of Pennsylvania Museum of Archaeology and Anthropology) (CC BY-NC-SA), The Neo-Assyrian Empire (c. 921 - 627 BCE).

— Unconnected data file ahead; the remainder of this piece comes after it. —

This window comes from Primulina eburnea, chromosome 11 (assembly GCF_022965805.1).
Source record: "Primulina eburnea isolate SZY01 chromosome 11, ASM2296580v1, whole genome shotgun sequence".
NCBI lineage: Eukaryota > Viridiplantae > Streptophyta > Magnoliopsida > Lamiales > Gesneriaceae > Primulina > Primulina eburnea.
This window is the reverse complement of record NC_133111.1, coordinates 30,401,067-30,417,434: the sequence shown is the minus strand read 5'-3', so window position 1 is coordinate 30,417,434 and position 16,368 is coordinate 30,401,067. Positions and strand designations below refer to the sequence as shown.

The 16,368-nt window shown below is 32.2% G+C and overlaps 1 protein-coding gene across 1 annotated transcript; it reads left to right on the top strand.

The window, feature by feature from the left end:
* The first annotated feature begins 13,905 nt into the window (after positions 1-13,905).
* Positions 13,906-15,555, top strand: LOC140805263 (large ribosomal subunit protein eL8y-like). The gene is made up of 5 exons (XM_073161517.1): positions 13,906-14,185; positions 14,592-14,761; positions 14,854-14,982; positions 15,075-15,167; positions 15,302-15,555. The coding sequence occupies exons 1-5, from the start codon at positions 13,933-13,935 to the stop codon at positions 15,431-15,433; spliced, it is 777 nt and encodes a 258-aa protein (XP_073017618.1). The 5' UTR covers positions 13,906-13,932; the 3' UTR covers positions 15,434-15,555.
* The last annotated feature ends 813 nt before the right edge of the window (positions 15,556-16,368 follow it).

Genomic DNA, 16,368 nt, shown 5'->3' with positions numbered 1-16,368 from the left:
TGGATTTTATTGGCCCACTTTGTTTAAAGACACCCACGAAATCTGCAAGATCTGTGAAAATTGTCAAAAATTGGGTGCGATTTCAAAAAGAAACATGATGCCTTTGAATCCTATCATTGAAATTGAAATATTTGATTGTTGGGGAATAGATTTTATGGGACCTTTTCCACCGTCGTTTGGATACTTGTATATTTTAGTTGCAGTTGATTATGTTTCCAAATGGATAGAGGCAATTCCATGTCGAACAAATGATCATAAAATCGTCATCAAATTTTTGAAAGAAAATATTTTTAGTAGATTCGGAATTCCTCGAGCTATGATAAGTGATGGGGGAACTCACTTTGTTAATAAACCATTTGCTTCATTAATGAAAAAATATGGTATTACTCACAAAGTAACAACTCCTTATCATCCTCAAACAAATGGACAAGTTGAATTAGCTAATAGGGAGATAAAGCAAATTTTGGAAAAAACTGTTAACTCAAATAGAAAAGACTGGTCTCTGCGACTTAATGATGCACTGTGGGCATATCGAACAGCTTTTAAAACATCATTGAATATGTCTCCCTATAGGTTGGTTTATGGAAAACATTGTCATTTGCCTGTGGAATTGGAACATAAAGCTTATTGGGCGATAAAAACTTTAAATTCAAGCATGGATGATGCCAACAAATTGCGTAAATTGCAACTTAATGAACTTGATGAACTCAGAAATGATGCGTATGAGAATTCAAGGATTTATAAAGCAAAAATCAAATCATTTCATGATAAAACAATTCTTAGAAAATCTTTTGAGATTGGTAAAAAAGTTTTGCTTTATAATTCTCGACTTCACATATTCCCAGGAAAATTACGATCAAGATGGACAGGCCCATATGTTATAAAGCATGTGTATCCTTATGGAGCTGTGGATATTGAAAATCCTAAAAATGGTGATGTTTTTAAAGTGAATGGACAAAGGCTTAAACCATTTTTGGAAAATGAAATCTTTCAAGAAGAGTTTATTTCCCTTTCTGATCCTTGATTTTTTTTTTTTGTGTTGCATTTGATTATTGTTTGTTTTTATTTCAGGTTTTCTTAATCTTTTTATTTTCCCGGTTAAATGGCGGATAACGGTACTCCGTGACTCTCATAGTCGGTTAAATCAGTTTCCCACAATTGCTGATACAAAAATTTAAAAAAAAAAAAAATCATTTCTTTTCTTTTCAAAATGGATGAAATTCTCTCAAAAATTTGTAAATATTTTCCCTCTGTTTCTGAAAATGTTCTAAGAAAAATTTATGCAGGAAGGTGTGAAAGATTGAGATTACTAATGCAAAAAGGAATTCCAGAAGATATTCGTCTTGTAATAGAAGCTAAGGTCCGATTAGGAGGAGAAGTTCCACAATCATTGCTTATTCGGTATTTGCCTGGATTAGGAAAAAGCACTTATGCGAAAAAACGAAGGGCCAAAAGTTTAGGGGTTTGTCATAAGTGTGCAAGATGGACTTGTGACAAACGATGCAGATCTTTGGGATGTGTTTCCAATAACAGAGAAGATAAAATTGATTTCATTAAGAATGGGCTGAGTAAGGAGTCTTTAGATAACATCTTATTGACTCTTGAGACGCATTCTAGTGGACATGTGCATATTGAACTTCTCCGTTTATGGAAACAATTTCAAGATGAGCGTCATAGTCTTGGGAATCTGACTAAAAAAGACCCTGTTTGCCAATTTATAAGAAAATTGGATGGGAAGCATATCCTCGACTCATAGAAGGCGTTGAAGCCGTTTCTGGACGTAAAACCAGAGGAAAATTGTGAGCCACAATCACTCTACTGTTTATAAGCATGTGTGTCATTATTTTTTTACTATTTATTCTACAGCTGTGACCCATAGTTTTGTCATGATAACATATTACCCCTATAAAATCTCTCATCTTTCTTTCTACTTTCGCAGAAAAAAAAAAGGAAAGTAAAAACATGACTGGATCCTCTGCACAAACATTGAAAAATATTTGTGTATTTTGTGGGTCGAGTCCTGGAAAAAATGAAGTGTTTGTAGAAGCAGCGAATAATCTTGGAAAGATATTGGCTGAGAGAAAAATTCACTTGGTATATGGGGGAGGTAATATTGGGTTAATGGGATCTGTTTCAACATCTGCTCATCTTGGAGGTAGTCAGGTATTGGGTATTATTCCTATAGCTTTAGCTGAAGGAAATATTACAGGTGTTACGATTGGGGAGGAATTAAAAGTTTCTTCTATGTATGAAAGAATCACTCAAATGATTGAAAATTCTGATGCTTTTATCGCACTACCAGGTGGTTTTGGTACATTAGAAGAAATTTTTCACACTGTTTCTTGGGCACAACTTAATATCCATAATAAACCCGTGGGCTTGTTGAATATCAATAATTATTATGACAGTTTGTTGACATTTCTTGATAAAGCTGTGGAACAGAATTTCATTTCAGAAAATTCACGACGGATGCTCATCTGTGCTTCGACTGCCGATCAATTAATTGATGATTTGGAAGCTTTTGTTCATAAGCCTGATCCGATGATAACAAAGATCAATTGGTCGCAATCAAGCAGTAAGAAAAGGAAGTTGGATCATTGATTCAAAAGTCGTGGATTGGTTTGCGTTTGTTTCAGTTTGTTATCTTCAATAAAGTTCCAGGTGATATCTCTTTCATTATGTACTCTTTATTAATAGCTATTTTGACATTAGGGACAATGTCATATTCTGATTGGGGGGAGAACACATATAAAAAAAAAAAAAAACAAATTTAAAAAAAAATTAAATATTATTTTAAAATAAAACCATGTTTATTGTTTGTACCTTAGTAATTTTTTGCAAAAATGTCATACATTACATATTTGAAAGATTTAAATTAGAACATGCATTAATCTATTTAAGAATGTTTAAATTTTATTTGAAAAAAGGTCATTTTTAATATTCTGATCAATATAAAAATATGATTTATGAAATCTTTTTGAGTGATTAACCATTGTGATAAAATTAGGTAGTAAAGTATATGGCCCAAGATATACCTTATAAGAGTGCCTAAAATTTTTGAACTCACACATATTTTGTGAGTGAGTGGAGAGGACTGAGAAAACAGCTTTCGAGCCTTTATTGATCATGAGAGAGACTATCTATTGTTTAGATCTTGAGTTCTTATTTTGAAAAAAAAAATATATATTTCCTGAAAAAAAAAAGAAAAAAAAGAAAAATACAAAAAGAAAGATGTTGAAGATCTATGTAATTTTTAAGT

The historian Gwendolyn Leick notes, "Nineveh, with its heterogeneous population of people from throughout the Assyrian Empire, was one of the most beautiful cities in the Near East, with its gardens, temples, and splendid palaces" (132) and further cites Nineveh as having a carefully planned and executed series of canals and aquaducts to ensure a steady supply of water not only for human consumption but also to keep the public parks and gardens irrigated; an aspect of urban life not every city attended to with as much care and planning. The Amorites occupied Nineveh and added to the temple, leaving behind inscriptions recording other construction projects which were later demolished. [65][66] The work was continued from 1967 through 1971 by Tariq Madhloom. In 627 CE the area was the site of the Battle of Nineveh, the decisive Byzantine victory in the Byzantine-Sassanid War (602-628 CE). If the dam fails, the entire site could be under as much as 45 feet (14m) of water. The city grew dramatically in size, grandeur and fame under the reign of King Sennacherib who made Nineveh his capital. Sign up for our free weekly email newsletter! Most recently, an IraqiItalian Archaeological Expedition by the Alma Mater Studiorum University of Bologna and the Iraqi SBAH, led by Nicol Marchetti, began (with three campaigns having taken place thus far in the fall between 2019 and 2021) a long-term project aiming at the excavation, conservation and public presentation of Eastern Nineveh (NINEV_E project). Stephanie Dalley (1993), "Nineveh after 612 BC". Caves in the Zagros Mountains adjacent to the north side of the Nineveh Plains were used as PPNA settlements, most famously Shanidar Cave. The king sets his own palace on fire and dies inside together with all his concubines. The Assyrian Empire was so large by this time that maintaining it was almost impossible. Many unburied skeletons were found by the archaeologists at the site. Ashurbanipal died in 627 BCE and his sons fought for control of the throne. If correctly read as Nineveh, it indicates that Cyrus the Great restored the temple of Ishtar at Nineveh and probably encouraged resettlement. He also unearthed the palace and famous library of Ashurbanipal with 22,000 cuneiform clay tablets. Most of the people in the city who could not escape to the last Assyrian strongholds in the north and west were either massacred or deported out of the city and into the countryside where they founded new settlements. Anything which could be moved from Dur-Sharrukin was relocated to Nineveh. Tariq Madhloom, "Excavations at Nineveh: The 196768 Campaign". Tell Arpachiyah has the oldest copper smelting remains, and Tepe Gawa has the oldest metal work. The biblical Book of Tobit takes place in Nineveh and the Gospels of Matthew (12:41) and Luke (11:32) both make mention of the city. The Book of Jonah was written between 500-400 BCE depicting events from hundreds of years earlier in the reign of the Hebrew King Jeroboam II (786-746 BCE).